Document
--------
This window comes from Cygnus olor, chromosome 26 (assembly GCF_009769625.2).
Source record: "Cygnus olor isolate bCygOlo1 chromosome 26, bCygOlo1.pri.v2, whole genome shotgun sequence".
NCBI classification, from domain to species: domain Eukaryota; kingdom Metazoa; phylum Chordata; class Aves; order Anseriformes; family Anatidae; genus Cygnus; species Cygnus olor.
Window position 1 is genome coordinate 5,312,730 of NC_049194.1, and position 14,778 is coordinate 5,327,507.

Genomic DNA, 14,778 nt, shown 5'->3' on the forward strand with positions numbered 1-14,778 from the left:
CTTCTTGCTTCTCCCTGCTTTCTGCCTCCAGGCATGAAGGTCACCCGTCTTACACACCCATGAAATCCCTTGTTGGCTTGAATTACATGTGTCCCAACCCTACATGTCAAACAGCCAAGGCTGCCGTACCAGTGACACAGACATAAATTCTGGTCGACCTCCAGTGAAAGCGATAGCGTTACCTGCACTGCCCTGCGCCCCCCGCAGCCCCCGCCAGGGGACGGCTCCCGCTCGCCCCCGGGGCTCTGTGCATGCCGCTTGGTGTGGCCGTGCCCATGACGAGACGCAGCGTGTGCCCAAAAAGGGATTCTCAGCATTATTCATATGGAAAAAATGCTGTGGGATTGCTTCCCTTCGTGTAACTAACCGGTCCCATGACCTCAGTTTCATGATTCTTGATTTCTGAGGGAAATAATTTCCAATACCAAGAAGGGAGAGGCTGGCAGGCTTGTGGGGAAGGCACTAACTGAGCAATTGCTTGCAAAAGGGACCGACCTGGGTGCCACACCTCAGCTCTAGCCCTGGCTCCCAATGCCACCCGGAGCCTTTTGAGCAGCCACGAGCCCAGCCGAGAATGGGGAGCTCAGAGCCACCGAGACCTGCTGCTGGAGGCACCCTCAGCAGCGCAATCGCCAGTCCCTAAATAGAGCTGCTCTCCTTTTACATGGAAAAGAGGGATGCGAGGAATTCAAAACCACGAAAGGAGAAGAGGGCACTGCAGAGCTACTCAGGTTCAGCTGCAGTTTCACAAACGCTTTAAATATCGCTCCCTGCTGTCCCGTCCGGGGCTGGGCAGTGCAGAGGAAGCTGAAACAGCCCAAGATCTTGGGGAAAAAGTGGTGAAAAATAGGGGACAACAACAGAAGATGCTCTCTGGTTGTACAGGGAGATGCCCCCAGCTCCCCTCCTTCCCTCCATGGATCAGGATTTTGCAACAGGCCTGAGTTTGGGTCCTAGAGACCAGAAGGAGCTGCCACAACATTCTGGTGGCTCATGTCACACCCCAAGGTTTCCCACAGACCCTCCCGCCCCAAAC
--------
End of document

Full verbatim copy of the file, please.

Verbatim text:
This window comes from Cygnus olor, chromosome 26 (assembly GCF_009769625.2).
Source record: "Cygnus olor isolate bCygOlo1 chromosome 26, bCygOlo1.pri.v2, whole genome shotgun sequence".
NCBI classification, from domain to species: domain Eukaryota; kingdom Metazoa; phylum Chordata; class Aves; order Anseriformes; family Anatidae; genus Cygnus; species Cygnus olor.
Window position 1 is genome coordinate 5,312,730 of NC_049194.1, and position 14,778 is coordinate 5,327,507.

Genomic DNA, 14,778 nt, shown 5'->3' on the forward strand with positions numbered 1-14,778 from the left:
CTTCTTGCTTCTCCCTGCTTTCTGCCTCCAGGCATGAAGGTCACCCGTCTTACACACCCATGAAATCCCTTGTTGGCTTGAATTACATGTGTCCCAACCCTACATGTCAAACAGCCAAGGCTGCCGTACCAGTGACACAGACATAAATTCTGGTCGACCTCCAGTGAAAGCGATAGCGTTACCTGCACTGCCCTGCGCCCCCCGCAGCCCCCGCCAGGGGACGGCTCCCGCTCGCCCCCGGGGCTCTGTGCATGCCGCTTGGTGTGGCCGTGCCCATGACGAGACGCAGCGTGTGCCCAAAAAGGGATTCTCAGCATTATTCATATGGAAAAAATGCTGTGGGATTGCTTCCCTTCGTGTAACTAACCGGTCCCATGACCTCAGTTTCATGATTCTTGATTTCTGAGGGAAATAATTTCCAATACCAAGAAGGGAGAGGCTGGCAGGCTTGTGGGGAAGGCACTAACTGAGCAATTGCTTGCAAAAGGGACCGACCTGGGTGCCACACCTCAGCTCTAGCCCTGGCTCCCAATGCCACCCGGAGCCTTTTGAGCAGCCACGAGCCCAGCCGAGAATGGGGAGCTCAGAGCCACCGAGACCTGCTGCTGGAGGCACCCTCAGCAGCGCAATCGCCAGTCCCTAAATAGAGCTGCTCTCCTTTTACATGGAAAAGAGGGATGCGAGGAATTCAAAACCACGAAAGGAGAAGAGGGCACTGCAGAGCTACTCAGGTTCAGCTGCAGTTTCACAAACGCTTTAAATATCGCTCCCTGCTGTCCCGTCCGGGGCTGGGCAGTGCAGAGGAAGCTGAAACAGCCCAAGATCTTGGGGAAAAAGTGGTGAAAAATAGGGGACAACAACAGAAGATGCTCTCTGGTTGTACAGGGAGATGCCCCCAGCTCCCCTCCTTCCCTCCATGGATCAGGATTTTGCAACAGGCCTGAGTTTGGGTCCTAGAGACCAGAAGGAGCTGCCACAACATTCTGGTGGCTCATGTCACACCCCAAGGTTTCCCACAGACCCTCCCGCCCCAAAC